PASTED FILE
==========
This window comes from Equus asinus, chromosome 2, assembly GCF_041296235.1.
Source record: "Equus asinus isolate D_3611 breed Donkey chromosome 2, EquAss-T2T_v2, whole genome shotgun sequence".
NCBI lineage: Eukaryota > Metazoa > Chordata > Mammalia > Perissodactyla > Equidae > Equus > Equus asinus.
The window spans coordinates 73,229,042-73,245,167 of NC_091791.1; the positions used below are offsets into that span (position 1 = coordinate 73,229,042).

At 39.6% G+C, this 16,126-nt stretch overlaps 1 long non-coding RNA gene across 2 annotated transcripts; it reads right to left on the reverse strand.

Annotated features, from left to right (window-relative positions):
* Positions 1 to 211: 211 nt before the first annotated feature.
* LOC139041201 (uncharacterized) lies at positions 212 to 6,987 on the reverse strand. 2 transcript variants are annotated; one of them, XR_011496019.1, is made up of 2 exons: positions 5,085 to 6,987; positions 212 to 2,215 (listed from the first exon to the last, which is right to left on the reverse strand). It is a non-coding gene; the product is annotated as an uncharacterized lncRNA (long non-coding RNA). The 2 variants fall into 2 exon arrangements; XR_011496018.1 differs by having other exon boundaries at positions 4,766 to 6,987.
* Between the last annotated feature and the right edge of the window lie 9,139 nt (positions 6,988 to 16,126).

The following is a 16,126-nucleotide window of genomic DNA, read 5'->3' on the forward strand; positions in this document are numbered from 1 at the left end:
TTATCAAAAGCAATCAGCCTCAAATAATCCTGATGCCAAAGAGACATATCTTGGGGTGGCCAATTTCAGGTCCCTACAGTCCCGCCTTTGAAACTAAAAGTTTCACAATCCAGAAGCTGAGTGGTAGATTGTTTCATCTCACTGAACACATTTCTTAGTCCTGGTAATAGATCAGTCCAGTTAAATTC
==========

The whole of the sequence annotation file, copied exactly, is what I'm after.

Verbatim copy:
This window comes from Equus asinus, chromosome 2, assembly GCF_041296235.1.
Source record: "Equus asinus isolate D_3611 breed Donkey chromosome 2, EquAss-T2T_v2, whole genome shotgun sequence".
NCBI lineage: Eukaryota > Metazoa > Chordata > Mammalia > Perissodactyla > Equidae > Equus > Equus asinus.
The window spans coordinates 73,229,042-73,245,167 of NC_091791.1; the positions used below are offsets into that span (position 1 = coordinate 73,229,042).

At 39.6% G+C, this 16,126-nt stretch overlaps 1 long non-coding RNA gene across 2 annotated transcripts; it reads right to left on the reverse strand.

Annotated features, from left to right (window-relative positions):
* Positions 1 to 211: 211 nt before the first annotated feature.
* LOC139041201 (uncharacterized) lies at positions 212 to 6,987 on the reverse strand. 2 transcript variants are annotated; one of them, XR_011496019.1, is made up of 2 exons: positions 5,085 to 6,987; positions 212 to 2,215 (listed from the first exon to the last, which is right to left on the reverse strand). It is a non-coding gene; the product is annotated as an uncharacterized lncRNA (long non-coding RNA). The 2 variants fall into 2 exon arrangements; XR_011496018.1 differs by having other exon boundaries at positions 4,766 to 6,987.
* Between the last annotated feature and the right edge of the window lie 9,139 nt (positions 6,988 to 16,126).

The following is a 16,126-nucleotide window of genomic DNA, read 5'->3' on the forward strand; positions in this document are numbered from 1 at the left end:
TTATCAAAAGCAATCAGCCTCAAATAATCCTGATGCCAAAGAGACATATCTTGGGGTGGCCAATTTCAGGTCCCTACAGTCCCGCCTTTGAAACTAAAAGTTTCACAATCCAGAAGCTGAGTGGTAGATTGTTTCATCTCACTGAACACATTTCTTAGTCCTGGTAATAGATCAGTCCAGTTAAATTC